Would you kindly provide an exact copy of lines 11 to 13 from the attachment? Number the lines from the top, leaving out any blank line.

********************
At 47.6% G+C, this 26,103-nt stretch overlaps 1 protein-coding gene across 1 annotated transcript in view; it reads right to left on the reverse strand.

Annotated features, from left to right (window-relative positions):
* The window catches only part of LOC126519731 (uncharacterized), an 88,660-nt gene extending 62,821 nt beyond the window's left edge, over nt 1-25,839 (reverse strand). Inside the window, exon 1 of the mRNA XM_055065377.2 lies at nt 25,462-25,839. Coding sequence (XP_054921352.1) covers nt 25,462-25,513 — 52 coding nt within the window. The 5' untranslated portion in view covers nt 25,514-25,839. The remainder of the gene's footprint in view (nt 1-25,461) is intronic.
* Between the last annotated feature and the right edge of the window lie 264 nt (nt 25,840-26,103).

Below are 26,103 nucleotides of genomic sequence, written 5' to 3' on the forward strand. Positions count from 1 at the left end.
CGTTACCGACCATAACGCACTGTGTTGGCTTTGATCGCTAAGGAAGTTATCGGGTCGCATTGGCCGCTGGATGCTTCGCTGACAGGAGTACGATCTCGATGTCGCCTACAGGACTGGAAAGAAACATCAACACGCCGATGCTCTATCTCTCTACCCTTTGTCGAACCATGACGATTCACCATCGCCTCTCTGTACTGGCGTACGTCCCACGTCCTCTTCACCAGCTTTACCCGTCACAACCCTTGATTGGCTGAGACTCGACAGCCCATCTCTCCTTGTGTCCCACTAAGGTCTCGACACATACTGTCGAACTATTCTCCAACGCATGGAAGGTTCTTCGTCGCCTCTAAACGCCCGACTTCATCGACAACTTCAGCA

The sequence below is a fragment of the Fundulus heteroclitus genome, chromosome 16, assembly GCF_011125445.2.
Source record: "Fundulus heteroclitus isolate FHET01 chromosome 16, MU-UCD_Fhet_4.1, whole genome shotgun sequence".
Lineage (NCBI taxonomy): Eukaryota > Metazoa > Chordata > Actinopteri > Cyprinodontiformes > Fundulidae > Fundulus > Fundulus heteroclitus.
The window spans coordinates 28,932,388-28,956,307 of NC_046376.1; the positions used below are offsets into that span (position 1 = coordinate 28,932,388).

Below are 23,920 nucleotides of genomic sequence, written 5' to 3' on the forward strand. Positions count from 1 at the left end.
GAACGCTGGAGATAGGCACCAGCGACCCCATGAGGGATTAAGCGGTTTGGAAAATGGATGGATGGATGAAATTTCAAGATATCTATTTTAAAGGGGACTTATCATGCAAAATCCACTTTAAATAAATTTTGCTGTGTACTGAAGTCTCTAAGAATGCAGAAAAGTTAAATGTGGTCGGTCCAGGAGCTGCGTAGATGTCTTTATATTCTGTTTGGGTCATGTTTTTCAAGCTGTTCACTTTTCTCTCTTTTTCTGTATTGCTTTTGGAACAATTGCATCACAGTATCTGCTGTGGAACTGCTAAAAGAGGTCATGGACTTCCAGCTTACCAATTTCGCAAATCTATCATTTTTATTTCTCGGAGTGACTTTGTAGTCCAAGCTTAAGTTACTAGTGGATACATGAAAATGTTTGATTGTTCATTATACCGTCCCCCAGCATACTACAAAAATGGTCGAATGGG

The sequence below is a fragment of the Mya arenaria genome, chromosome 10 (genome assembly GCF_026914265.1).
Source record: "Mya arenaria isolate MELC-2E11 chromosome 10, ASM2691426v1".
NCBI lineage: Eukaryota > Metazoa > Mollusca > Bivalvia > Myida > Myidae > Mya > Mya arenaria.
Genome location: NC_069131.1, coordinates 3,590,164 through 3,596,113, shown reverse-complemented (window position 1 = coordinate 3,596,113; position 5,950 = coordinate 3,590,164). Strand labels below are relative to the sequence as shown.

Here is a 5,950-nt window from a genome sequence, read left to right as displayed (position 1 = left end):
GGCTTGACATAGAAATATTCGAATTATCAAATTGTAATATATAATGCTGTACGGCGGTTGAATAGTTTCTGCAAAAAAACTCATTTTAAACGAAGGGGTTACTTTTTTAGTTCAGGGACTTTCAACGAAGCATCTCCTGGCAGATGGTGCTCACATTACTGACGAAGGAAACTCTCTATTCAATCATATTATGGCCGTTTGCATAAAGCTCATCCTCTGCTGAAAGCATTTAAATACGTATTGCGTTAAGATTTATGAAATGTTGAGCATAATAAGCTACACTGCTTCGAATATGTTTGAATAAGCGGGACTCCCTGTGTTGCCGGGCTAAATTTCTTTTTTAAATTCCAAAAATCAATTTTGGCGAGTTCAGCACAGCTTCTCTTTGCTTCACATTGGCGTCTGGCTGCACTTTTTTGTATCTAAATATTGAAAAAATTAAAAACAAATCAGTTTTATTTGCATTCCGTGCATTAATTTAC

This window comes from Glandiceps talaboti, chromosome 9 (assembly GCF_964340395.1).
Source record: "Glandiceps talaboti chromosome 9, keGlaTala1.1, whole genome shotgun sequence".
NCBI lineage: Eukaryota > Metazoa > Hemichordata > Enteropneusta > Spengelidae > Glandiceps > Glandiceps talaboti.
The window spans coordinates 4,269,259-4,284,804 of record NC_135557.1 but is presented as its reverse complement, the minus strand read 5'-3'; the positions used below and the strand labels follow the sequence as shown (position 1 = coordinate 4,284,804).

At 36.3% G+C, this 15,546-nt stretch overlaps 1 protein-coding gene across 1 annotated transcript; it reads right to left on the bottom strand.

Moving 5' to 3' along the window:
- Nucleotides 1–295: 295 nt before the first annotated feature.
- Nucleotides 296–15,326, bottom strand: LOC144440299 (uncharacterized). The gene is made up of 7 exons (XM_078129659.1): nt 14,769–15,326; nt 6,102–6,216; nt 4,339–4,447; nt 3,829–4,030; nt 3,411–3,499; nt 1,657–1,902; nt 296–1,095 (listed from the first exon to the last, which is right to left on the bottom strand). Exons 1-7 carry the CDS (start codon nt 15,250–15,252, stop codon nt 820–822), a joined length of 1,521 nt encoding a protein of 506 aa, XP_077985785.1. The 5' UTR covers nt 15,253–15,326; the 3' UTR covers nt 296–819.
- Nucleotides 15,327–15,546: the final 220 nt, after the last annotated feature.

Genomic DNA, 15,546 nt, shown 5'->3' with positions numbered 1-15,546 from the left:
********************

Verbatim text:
Below are 23,920 nucleotides of genomic sequence, written 5' to 3' on the forward strand. Positions count from 1 at the left end.
GAACGCTGGAGATAGGCACCAGCGACCCCATGAGGGATTAAGCGGTTTGGAAAATGGATGGATGGATGAAATTTCAAGATATCTATTTTAAAGGGGACTTATCATGCAAAATCCACTTTAAATAAATTTTGCTGTGTACTGAAGTCTCTAAGAATGCAGAAAAGTTAAATGTGGTCGGTCCAGGAGCTGCGTAGATGTCTTTATATTCTGTTTGGGTCATGTTTTTCAAGCTGTTCACTTTTCTCTCTTTTTCTGTATTGCTTTTGGAACAATTGCATCACAGTATCTGCTGTGGAACTGCTAAAAGAGGTCATGGACTTCCAGCTTACCAATTTCGCAAATCTATCATTTTTATTTCTCGGAGTGACTTTGTAGTCCAAGCTTAAGTTACTAGTGGATACATGAAAATGTTTGATTGTTCATTATACCGTCCCCCAGCATACTACAAAAATGGTCGAATGGG

The sequence below is a fragment of the Mya arenaria genome, chromosome 10 (genome assembly GCF_026914265.1).